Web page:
1.The Supply chain
The planning, organizing and controlling of materials from demand through acquisition to utilization is fundamental to the success of any operational unit. The strategy that has evolved across the spectrum of business is the concept of Supply Chain Management (SCM). This approaches the supply chain process using a demand, supply, storage and distribution model and covers each stage in the process, from determining the need for materials and services to their eventual consumption. SCM is not just the responsibility of the procurement or stores departments, as it requires an effective working relationship between those who require the materials, those who obtain and administer the procurement, those who manage stock facilities and those who supply the goods and services.
SCM impacts the profitability of any materials dependent company. The metrics and numbers should be readily available as timely decisions are highly dependent on the quality of information and ready access to knowledge. This is as important to the supply chain process as to other corporate processes.An efficient organisation needs to be outward looking in terms of what others are doing, best practice, commercial awareness and sector knowledge. This is important in supply chain management where suppliers operate in a competitive marketplace and where the business needs are common across a wide range of the business spectrum.
An underlying principle is that those who need the materials should concentrate on specification, standards, quality, fitness for purpose, dates for consumption, funding and approvals. Those who supply and store them should concentrate on the rest. This requires different skills from a different profession. In this way value can be added on all fronts.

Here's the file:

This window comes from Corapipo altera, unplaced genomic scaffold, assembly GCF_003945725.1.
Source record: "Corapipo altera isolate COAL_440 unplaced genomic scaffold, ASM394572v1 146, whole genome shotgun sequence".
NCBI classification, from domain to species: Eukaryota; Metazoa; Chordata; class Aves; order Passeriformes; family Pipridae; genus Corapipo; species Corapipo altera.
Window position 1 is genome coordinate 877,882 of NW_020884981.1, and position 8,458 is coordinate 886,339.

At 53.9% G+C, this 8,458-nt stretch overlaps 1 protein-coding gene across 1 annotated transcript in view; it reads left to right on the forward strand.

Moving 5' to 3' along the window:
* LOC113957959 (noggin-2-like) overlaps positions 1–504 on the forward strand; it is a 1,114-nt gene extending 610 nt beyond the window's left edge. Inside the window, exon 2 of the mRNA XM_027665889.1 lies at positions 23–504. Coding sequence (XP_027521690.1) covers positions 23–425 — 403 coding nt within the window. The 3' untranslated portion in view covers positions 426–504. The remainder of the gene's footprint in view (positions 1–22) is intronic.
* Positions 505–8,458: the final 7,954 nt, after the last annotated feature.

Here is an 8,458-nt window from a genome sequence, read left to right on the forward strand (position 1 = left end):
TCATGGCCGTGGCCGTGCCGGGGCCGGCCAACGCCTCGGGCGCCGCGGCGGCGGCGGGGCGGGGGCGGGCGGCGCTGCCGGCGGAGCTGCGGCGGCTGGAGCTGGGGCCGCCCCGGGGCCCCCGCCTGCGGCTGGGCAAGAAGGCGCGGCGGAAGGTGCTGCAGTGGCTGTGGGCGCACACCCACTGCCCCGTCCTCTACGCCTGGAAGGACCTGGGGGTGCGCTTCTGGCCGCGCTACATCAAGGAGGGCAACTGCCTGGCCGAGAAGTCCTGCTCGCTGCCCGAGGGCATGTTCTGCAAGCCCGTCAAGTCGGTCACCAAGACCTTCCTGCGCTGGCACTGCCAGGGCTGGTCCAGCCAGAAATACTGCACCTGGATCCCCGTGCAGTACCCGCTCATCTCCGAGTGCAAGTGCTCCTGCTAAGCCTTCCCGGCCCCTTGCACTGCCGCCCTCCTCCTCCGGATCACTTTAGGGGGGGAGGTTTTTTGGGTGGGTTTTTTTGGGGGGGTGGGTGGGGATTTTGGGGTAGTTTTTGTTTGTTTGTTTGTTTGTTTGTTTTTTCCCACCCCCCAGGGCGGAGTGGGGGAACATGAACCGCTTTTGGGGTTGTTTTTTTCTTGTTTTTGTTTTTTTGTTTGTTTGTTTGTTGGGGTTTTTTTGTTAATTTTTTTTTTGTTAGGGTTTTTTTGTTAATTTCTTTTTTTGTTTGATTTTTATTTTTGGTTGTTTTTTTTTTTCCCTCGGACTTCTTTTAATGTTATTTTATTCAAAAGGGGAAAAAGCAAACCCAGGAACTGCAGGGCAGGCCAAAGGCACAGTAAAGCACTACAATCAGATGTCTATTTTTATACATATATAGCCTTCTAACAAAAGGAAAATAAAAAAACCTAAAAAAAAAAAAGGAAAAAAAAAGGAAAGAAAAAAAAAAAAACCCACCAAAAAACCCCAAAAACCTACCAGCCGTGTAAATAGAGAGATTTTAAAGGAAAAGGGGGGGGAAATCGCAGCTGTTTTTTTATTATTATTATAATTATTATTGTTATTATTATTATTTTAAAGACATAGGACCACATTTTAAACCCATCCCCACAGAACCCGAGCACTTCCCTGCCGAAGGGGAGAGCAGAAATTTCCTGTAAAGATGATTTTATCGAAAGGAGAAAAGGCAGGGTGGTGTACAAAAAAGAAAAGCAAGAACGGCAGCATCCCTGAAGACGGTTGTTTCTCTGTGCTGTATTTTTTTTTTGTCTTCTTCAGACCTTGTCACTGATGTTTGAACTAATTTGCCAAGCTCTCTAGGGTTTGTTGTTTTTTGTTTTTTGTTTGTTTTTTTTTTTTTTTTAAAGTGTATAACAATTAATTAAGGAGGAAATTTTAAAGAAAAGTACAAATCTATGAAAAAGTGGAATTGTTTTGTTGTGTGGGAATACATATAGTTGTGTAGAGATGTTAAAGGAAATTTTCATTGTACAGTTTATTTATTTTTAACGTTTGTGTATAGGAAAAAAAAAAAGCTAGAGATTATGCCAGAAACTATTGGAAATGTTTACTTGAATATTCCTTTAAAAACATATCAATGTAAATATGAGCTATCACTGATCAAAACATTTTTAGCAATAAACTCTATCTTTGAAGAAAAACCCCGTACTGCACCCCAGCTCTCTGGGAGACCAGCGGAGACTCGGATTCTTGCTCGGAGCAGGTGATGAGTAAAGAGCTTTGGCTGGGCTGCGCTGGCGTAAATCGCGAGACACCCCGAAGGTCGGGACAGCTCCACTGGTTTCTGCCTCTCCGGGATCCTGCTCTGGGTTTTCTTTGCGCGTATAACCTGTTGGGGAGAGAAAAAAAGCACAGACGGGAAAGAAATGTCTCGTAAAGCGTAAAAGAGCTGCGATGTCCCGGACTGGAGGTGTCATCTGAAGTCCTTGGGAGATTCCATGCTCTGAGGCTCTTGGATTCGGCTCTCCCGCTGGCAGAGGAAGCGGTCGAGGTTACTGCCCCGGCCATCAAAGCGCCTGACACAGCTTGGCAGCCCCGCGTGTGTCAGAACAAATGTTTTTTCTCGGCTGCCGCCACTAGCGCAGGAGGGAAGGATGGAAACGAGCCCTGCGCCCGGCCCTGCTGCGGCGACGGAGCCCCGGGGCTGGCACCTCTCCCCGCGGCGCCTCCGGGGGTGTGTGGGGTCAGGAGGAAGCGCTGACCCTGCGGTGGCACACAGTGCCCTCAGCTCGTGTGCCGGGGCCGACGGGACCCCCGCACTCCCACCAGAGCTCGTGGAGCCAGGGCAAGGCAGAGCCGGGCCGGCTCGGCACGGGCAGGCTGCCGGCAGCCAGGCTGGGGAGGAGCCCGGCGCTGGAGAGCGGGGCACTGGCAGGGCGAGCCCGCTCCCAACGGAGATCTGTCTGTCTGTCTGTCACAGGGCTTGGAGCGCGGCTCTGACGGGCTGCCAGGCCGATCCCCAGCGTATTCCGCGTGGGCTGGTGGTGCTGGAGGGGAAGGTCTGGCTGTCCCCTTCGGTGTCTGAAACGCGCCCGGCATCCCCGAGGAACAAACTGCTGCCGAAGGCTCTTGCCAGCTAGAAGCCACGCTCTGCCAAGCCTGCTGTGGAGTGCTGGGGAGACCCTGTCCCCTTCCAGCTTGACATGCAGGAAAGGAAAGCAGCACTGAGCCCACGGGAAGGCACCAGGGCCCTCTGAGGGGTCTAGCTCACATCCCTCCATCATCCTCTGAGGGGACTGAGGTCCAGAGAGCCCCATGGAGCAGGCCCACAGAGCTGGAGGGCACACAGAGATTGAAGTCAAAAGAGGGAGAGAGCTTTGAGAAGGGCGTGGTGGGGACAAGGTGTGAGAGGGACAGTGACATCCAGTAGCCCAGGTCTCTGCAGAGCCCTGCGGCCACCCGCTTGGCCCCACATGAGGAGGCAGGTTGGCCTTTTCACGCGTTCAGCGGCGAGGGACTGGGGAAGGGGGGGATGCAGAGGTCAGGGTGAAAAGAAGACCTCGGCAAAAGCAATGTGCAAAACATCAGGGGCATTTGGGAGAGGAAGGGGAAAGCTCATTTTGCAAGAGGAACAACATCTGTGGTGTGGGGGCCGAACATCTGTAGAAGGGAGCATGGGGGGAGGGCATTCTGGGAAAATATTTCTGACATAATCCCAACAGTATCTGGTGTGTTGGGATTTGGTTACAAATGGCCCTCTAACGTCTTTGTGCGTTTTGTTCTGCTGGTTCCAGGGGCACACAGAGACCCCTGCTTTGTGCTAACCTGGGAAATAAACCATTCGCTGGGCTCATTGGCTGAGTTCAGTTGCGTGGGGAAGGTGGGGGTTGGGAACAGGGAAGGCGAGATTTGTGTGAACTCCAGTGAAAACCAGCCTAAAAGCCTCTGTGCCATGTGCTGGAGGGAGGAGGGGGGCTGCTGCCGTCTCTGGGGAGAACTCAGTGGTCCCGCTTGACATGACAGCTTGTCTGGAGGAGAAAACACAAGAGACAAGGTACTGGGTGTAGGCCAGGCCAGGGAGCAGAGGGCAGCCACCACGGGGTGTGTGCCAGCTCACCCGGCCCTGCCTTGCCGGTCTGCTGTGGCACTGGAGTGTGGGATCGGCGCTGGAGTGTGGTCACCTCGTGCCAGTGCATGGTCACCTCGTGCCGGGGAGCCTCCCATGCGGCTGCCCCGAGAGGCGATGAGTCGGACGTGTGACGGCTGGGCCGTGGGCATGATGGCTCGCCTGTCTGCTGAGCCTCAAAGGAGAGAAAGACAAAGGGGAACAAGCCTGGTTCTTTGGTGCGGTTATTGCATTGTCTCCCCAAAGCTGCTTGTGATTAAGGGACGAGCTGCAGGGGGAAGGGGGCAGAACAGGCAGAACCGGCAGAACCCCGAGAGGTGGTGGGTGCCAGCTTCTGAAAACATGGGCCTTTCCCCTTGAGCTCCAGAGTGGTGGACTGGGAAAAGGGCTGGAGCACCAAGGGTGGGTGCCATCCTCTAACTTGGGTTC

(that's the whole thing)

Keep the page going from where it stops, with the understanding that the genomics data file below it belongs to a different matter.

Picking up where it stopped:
The planning of materials requirements, the agreement of specifications, the sourcing of the materials, the procurement, warehousing and movement of materials are all interrelated and the organisational structure must reflect this. This does not necessarily imply a move towards centralization but does mean a much greater integration of process and responsibility.
Materials Management is the key set of processes and accountabilities that link the demand side with the supply side of the materials supply chain. If all demand is known and predictable and all supply is 100% reliable and as specified, materials management processes can be streamlined and automated within control mechanisms. This is the direction in which manufacturing and retail businesses have been able to take their supply chain management with approaches that challenge traditional materials management practices.
The nature of Utilities business means that there is variability in the demand for materials and supply cannot always be within known and agreed parameters. This in turn means that materials management is key in managing this variability within the economic drivers and constraints of a modern Utility. It is an important consideration in the management of risk for the business. Processes can be efficient and automated but there is still the need for informed decision making and ancillary processes to ensure that the supply chain works and delivers in an efficient and optimum way.